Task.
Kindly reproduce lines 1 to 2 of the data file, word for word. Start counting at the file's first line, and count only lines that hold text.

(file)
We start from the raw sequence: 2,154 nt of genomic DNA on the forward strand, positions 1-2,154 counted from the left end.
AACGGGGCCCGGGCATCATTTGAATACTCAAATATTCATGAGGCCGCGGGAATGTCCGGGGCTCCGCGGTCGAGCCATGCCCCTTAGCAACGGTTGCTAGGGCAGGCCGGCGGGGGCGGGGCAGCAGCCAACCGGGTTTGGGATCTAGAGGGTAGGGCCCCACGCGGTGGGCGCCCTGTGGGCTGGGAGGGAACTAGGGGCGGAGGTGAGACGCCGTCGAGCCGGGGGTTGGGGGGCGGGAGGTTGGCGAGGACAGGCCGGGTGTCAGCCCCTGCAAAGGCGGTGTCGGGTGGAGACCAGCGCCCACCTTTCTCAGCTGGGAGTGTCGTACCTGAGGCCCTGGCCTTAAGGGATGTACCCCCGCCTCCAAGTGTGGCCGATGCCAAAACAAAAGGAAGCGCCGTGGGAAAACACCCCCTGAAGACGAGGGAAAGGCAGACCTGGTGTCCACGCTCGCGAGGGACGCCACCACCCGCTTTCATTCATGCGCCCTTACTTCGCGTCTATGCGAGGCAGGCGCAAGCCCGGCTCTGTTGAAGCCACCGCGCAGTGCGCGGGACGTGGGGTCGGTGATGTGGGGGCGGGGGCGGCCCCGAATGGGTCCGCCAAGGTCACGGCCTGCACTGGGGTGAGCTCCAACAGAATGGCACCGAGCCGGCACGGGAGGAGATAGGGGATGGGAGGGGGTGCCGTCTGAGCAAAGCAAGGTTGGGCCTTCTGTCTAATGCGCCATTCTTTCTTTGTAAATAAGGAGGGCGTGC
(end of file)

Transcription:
We start from the raw sequence: 2,154 nt of genomic DNA on the forward strand, positions 1-2,154 counted from the left end.
AACGGGGCCCGGGCATCATTTGAATACTCAAATATTCATGAGGCCGCGGGAATGTCCGGGGCTCCGCGGTCGAGCCATGCCCCTTAGCAACGGTTGCTAGGGCAGGCCGGCGGGGGCGGGGCAGCAGCCAACCGGGTTTGGGATCTAGAGGGTAGGGCCCCACGCGGTGGGCGCCCTGTGGGCTGGGAGGGAACTAGGGGCGGAGGTGAGACGCCGTCGAGCCGGGGGTTGGGGGGCGGGAGGTTGGCGAGGACAGGCCGGGTGTCAGCCCCTGCAAAGGCGGTGTCGGGTGGAGACCAGCGCCCACCTTTCTCAGCTGGGAGTGTCGTACCTGAGGCCCTGGCCTTAAGGGATGTACCCCCGCCTCCAAGTGTGGCCGATGCCAAAACAAAAGGAAGCGCCGTGGGAAAACACCCCCTGAAGACGAGGGAAAGGCAGACCTGGTGTCCACGCTCGCGAGGGACGCCACCACCCGCTTTCATTCATGCGCCCTTACTTCGCGTCTATGCGAGGCAGGCGCAAGCCCGGCTCTGTTGAAGCCACCGCGCAGTGCGCGGGACGTGGGGTCGGTGATGTGGGGGCGGGGGCGGCCCCGAATGGGTCCGCCAAGGTCACGGCCTGCACTGGGGTGAGCTCCAACAGAATGGCACCGAGCCGGCACGGGAGGAGATAGGGGATGGGAGGGGGTGCCGTCTGAGCAAAGCAAGGTTGGGCCTTCTGTCTAATGCGCCATTCTTTCTTTGTAAATAAGGAGGGCGTGC